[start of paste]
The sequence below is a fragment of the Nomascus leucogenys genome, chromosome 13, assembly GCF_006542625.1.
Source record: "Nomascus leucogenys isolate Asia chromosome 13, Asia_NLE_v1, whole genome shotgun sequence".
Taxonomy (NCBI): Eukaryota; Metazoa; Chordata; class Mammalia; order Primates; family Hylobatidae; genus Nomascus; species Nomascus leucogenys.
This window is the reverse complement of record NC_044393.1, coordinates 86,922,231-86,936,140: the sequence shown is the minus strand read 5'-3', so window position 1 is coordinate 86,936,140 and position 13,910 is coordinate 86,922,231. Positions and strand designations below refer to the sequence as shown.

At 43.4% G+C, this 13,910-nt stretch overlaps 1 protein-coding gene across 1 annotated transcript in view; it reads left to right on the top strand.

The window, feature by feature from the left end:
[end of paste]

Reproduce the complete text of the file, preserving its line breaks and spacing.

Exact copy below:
The sequence below is a fragment of the Nomascus leucogenys genome, chromosome 13, assembly GCF_006542625.1.
Source record: "Nomascus leucogenys isolate Asia chromosome 13, Asia_NLE_v1, whole genome shotgun sequence".
Taxonomy (NCBI): Eukaryota; Metazoa; Chordata; class Mammalia; order Primates; family Hylobatidae; genus Nomascus; species Nomascus leucogenys.
This window is the reverse complement of record NC_044393.1, coordinates 86,922,231-86,936,140: the sequence shown is the minus strand read 5'-3', so window position 1 is coordinate 86,936,140 and position 13,910 is coordinate 86,922,231. Positions and strand designations below refer to the sequence as shown.

At 43.4% G+C, this 13,910-nt stretch overlaps 1 protein-coding gene across 1 annotated transcript in view; it reads left to right on the top strand.

The window, feature by feature from the left end: